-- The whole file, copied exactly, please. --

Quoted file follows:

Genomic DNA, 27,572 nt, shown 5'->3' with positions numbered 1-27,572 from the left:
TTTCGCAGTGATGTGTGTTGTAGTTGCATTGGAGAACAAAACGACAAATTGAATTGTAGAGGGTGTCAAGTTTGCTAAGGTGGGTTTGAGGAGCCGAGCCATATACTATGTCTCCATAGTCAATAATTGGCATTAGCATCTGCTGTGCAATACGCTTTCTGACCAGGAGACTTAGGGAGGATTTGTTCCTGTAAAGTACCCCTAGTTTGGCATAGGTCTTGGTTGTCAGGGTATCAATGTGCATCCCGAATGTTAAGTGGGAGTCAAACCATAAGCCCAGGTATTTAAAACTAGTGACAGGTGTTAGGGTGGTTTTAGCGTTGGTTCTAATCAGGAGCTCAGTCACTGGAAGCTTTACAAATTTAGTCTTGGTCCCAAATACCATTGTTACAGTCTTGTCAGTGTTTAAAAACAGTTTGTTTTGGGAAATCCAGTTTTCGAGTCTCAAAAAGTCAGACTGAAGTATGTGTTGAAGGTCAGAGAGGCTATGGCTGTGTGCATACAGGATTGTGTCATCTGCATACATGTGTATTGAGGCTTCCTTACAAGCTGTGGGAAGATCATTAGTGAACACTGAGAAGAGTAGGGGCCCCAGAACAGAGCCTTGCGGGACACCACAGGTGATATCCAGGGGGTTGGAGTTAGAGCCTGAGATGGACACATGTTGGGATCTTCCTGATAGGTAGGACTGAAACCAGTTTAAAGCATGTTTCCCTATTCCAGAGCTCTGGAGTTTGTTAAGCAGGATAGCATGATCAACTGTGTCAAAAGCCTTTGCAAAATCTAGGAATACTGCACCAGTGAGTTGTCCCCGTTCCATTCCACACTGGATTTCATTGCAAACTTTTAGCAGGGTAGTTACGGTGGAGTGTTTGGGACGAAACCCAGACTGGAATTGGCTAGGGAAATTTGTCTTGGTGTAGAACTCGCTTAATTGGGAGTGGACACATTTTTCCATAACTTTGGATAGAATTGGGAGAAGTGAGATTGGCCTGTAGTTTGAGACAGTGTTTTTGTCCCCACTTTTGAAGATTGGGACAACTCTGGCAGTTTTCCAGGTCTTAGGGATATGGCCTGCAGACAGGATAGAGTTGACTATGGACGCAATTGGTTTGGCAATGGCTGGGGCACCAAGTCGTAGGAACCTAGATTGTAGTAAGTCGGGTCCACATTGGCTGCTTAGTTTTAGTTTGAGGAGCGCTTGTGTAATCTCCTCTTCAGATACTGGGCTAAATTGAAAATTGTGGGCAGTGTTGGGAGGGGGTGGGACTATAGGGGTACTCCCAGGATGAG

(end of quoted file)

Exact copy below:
Genomic DNA, 27,572 nt, shown 5'->3' with positions numbered 1-27,572 from the left:
TTTCGCAGTGATGTGTGTTGTAGTTGCATTGGAGAACAAAACGACAAATTGAATTGTAGAGGGTGTCAAGTTTGCTAAGGTGGGTTTGAGGAGCCGAGCCATATACTATGTCTCCATAGTCAATAATTGGCATTAGCATCTGCTGTGCAATACGCTTTCTGACCAGGAGACTTAGGGAGGATTTGTTCCTGTAAAGTACCCCTAGTTTGGCATAGGTCTTGGTTGTCAGGGTATCAATGTGCATCCCGAATGTTAAGTGGGAGTCAAACCATAAGCCCAGGTATTTAAAACTAGTGACAGGTGTTAGGGTGGTTTTAGCGTTGGTTCTAATCAGGAGCTCAGTCACTGGAAGCTTTACAAATTTAGTCTTGGTCCCAAATACCATTGTTACAGTCTTGTCAGTGTTTAAAAACAGTTTGTTTTGGGAAATCCAGTTTTCGAGTCTCAAAAAGTCAGACTGAAGTATGTGTTGAAGGTCAGAGAGGCTATGGCTGTGTGCATACAGGATTGTGTCATCTGCATACATGTGTATTGAGGCTTCCTTACAAGCTGTGGGAAGATCATTAGTGAACACTGAGAAGAGTAGGGGCCCCAGAACAGAGCCTTGCGGGACACCACAGGTGATATCCAGGGGGTTGGAGTTAGAGCCTGAGATGGACACATGTTGGGATCTTCCTGATAGGTAGGACTGAAACCAGTTTAAAGCATGTTTCCCTATTCCAGAGCTCTGGAGTTTGTTAAGCAGGATAGCATGATCAACTGTGTCAAAAGCCTTTGCAAAATCTAGGAATACTGCACCAGTGAGTTGTCCCCGTTCCATTCCACACTGGATTTCATTGCAAACTTTTAGCAGGGTAGTTACGGTGGAGTGTTTGGGACGAAACCCAGACTGGAATTGGCTAGGGAAATTTGTCTTGGTGTAGAACTCGCTTAATTGGGAGTGGACACATTTTTCCATAACTTTGGATAGAATTGGGAGAAGTGAGATTGGCCTGTAGTTTGAGACAGTGTTTTTGTCCCCACTTTTGAAGATTGGGACAACTCTGGCAGTTTTCCAGGTCTTAGGGATATGGCCTGCAGACAGGATAGAGTTGACTATGGACGCAATTGGTTTGGCAATGGCTGGGGCACCAAGTCGTAGGAACCTAGATTGTAGTAAGTCGGGTCCACATTGGCTGCTTAGTTTTAGTTTGAGGAGCGCTTGTGTAATCTCCTCTTCAGATACTGGGCTAAATTGAAAATTGTGGGCAGTGTTGGGAGGGGGTGGGACTATAGGGGTACTCCCAGGATGAG